Achieve your Reading Week goals
By Brigid Conroy, 4th-year Biochemistry student
“Oh, I had an incredibly productive reading week! I achieved everything that I’d hoped to!” said no one ever.
If you’re an upper-year student, you may have had the disappointing experience of making an ambitious list of academic goals for reading week only to achieve few (or none). I, for one, am hoping that this is the year that I break this vicious cycle. If you’d like to join me in this undertaking, keep reading! If you’re a first-year student, I encourage you to try out these strategies before you experience the feeling of post-reading week regret even once!
Make a term calendar for the remainder of the semester
In order to determine how your precious reading week time should be spent, you need to know what the rest of your semester looks like, so consider making a term calendar. Use your class syllabi to fill out assignment deadlines and test dates.
Make a to-do list and prioritize
Looking at your deadlines, make a list of all the things you will need to do in order to rock the second half of winter semester. Remember that this doesn’t just include academic activities, but also tasks such as applying for summer jobs. Next, rank these task from most urgent and important to least. You may want to try our Time Management Matrix.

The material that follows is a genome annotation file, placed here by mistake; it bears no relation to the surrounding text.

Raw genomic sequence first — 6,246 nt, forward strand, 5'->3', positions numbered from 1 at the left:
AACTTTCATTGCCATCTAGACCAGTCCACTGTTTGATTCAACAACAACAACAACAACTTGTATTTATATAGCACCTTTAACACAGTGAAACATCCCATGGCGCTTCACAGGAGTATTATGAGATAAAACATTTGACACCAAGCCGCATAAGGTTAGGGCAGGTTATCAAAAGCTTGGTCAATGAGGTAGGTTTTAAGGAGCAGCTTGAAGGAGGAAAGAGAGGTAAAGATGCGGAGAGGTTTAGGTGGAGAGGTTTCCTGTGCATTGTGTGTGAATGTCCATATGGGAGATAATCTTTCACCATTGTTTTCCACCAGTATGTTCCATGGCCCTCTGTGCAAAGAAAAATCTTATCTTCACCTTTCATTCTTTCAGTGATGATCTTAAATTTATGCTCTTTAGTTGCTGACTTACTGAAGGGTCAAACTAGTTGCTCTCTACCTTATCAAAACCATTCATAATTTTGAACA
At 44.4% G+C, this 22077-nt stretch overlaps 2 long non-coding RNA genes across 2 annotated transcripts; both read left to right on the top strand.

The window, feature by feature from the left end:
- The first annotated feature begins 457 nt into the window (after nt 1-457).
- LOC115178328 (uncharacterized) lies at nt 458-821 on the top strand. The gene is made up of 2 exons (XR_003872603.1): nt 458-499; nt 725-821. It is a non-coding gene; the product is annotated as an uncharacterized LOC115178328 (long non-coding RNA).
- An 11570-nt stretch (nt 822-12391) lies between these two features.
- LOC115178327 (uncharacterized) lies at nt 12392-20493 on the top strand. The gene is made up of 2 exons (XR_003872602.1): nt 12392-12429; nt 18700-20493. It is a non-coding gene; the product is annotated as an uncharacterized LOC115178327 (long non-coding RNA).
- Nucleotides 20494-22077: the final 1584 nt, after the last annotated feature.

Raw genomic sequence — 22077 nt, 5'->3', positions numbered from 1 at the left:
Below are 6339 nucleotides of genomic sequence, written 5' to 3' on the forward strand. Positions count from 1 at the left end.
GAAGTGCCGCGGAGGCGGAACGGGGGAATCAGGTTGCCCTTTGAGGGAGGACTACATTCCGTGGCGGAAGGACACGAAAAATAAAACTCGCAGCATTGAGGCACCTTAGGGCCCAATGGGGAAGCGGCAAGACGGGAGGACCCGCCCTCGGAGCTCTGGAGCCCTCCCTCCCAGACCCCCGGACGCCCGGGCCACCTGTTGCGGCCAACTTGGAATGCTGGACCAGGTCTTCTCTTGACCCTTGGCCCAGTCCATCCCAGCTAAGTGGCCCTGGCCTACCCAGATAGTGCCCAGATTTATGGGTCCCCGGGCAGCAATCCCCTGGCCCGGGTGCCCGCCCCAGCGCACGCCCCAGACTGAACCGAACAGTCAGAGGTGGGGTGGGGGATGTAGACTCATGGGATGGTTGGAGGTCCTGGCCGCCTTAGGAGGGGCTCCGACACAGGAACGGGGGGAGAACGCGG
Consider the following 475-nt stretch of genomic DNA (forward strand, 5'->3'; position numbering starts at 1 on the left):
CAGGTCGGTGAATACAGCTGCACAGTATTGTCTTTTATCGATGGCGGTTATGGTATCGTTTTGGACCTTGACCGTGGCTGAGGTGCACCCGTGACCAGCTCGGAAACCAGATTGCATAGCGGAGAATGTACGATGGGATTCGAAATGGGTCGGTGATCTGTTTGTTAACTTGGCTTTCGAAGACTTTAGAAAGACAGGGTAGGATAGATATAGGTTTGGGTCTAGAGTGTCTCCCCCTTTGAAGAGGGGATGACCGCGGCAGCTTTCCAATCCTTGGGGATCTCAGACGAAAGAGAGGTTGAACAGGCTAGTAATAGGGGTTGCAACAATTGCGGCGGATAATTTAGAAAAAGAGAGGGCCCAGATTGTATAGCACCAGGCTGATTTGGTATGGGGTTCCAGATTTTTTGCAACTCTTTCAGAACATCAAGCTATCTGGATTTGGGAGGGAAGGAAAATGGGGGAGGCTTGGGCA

Set REALISTIC Goals
It’s in all-caps for a reason, people. One of the easiest mistakes to make is setting unrealistic goals that will leave you frustrated and unmotivated. Take into account the amount of time you really have available – are you going on a trip? expected to spend lots of time with family? Decide what you can realistically achieve in the week and write down your goals. Sharing them with your travel partners or family will help to hold you accountable!
Make a schedule for the week
You may not be able to schedule tasks into specific blocks the way you can when classes are providing structure to your life, but even assigning tasks to particular days will help keep you on track. If this still seems too restrictive (this is supposed to be a bit of a break right?), try recording what you’ve achieved at the end of every day to check your progress.
Keep a positive attitude
Avoid thoughts like, “I’m only person in the world studying right now…” or “This is the opposite of relaxing!” Focus on what a great opportunity reading week can be to get caught up or ahead on schoolwork while you have fun!
I hope these strategies will help you return to classes proud and relaxed after a productive reading week. This is the year!
Photo courtesy of quattrostagione under Flickr Creative Commons Attribution license 2.0.